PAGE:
September 6, 2022
As a good reporter and editor (much like Rock Rockwell, the intrepid editor of The Record, and hero in this here mystery book from 1950), I’m going to start this Cocktail Talk by referring you to the reference point of the What Rhymes with Murder? Cocktail Talk Part I, where I dig into the idea of reporters/mystery heroes, and a little more about the book as a whole. Here, I wanna just dive into the Cocktail Talking, so the only background on the book I’m putting in this paragraph is the tagline from the back cover, cause it’s one the finest taglines ever: “When a lusty lothario sings his serenade, romance rhymes with death!” Oh, and in the below they talk about overly-bittered Old Fashioneds. Also, memorable. Read it!
A voice at my elbow said, “Cocktail, sir? Old-Fashioneds and dry Martinis.”
“Old-Fashioned,” I said, hardly noticing the neat figure in black and white who spoke.
“Okay, but there’s more bitters in them than whiskey.”
I started and looked around. From under a frilly cap, the face of Amy Race was peering at me impishly. “I’m sticking to straight whisky myself,” she said. “That’s the trend below stairs.”
In spite of myself, I burst out laughing.
–Jack Iams, What Rhymes with Murder?
April 12, 2022
I do so love me a good Pocket Book (not “pocketbook” as in the old-timey word for a smallish purse, at least usually), both the initial-capped brand of books made mainly in the middle of last century, and made to naturally fit in a pocket, but also the many books of the same size but not under the actual kangaroo-reading-a-book-with-a-backup-book-in-the-pouch-logo’d brand. For one, many of this ilk fell into the mystery genre (which I like), though sci-fi, romance, westerns, all found their way into pockets. But also, just the idea of a non-massive book that was easily totable for the bus, or the park bench, or the couch, or anywhere, so you were always ready for reading – I like, that too! Add in that many of the books have grab-your-eyes covers (it was all about getting those newsstand eyeballs), and, well, me and pocket books (branded and not) get along. Which isn’t to say I like every single pocket-sized book, as there are of course as many clunkers in that book-size-genre as any other. Even the book I’m going to Cocktail Talk from today, the Mystery of the Dead Police, didn’t set my world on fire. An interesting set up (London police being killed at random), but the main characters just didn’t grab, and neither did the writing in the main. However, being a pocket-sized book, it wasn’t an inordinately long read, and still had some good twists here and there, but most of all it has the below quote, where two characters drink White Ladies (after mulling about drinking some other choice classics). How often do book characters drink White Ladies? Not enough! Honestly (why not!) speaking of “not enough” I don’t think there are enough White Ladies being consumed today – I’ll bet half the bars within say 20 minutes of me even in Seattle (home of genius bartenders) wouldn’t know what a White Lady was (gin, lemon, Cointreau, egg white), sadly. But at least our pocket-book pals below know!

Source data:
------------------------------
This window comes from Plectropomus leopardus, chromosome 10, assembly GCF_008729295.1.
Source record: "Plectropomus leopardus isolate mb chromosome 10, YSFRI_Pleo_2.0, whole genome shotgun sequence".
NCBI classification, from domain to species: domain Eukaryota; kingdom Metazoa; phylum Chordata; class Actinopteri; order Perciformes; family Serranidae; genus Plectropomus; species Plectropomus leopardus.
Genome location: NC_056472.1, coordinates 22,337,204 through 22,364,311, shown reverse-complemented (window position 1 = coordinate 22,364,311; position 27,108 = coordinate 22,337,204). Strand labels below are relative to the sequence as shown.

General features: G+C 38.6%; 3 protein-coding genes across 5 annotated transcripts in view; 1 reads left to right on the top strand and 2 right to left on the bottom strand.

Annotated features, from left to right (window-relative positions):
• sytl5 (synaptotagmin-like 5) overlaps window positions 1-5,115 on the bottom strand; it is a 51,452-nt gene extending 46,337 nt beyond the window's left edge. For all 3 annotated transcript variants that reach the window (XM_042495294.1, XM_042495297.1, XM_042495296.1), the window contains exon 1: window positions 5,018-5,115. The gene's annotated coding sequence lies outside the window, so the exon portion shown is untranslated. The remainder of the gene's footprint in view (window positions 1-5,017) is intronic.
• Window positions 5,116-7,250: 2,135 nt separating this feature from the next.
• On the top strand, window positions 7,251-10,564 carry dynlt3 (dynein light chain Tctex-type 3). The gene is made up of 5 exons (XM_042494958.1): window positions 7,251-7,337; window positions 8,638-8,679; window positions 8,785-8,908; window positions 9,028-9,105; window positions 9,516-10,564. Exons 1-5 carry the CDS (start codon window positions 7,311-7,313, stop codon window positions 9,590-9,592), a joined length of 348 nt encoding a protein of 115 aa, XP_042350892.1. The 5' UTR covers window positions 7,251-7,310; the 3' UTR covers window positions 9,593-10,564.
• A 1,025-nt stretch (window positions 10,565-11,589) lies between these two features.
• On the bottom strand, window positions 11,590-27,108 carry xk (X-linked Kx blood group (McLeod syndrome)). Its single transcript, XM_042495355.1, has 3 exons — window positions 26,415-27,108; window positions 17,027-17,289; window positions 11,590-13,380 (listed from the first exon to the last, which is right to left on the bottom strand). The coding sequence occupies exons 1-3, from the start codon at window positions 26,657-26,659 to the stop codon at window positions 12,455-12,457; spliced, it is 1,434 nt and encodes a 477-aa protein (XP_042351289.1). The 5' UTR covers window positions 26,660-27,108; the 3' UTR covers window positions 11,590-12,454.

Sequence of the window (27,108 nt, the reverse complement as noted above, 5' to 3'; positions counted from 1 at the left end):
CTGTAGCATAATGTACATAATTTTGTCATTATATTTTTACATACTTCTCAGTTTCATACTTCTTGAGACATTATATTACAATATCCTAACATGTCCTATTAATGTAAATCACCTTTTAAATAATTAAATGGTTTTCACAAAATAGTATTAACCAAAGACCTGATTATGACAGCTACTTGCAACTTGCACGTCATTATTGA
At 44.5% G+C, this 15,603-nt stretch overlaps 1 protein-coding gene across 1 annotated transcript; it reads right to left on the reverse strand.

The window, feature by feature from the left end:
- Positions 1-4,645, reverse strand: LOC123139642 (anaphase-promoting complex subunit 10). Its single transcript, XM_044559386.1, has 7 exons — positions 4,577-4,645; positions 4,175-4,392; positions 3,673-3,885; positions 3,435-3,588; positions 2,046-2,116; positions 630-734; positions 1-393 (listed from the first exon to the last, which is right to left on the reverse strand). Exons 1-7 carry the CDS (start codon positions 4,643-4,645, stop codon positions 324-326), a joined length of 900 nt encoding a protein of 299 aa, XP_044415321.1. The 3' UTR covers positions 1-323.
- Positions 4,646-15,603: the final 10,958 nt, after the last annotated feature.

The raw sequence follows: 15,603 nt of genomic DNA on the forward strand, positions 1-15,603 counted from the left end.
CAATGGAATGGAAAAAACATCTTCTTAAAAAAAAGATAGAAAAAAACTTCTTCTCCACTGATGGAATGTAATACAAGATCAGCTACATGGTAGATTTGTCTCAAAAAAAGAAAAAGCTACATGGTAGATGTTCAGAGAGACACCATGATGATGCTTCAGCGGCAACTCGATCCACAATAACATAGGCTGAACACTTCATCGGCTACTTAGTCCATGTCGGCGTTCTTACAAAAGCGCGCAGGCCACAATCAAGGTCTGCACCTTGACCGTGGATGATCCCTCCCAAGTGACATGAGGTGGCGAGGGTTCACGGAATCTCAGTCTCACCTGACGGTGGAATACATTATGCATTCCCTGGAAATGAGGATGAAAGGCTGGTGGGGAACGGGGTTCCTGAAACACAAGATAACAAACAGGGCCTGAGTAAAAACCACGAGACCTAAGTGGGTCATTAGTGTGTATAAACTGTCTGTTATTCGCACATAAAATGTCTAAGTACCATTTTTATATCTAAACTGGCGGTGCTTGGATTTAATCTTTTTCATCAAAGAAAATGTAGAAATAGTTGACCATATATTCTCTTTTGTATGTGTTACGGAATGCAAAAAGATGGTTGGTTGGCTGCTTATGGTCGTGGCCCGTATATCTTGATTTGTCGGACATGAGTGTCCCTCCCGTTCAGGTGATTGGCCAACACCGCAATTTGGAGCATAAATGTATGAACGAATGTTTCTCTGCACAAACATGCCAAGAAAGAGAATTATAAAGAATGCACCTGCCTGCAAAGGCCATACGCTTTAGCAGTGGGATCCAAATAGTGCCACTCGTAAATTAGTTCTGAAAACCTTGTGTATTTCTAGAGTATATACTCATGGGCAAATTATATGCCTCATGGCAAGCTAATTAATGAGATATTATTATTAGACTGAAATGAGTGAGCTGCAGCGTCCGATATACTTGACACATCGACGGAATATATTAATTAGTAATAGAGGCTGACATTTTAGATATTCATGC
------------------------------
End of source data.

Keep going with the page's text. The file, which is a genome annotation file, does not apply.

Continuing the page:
“What about a cocktail,” said Nicholas Revel, and sat himself down to face her. His hand pressed the bell push upon the table leg.
Jane, as she has confessed, goggled.
“I . . .” she began. “What . . .”
Giulio came hurrying.
“Dry Martini?” said Nicholas Revel. “Bronx? Sidecar? White Lady? . . . Try a White Lady – yes, a White Lady’s just the thing for this morning. Giulio, two large White Ladies – not too much lemon, and make it snappy.”
— Philip MacDonald, Mystery of the Dead Police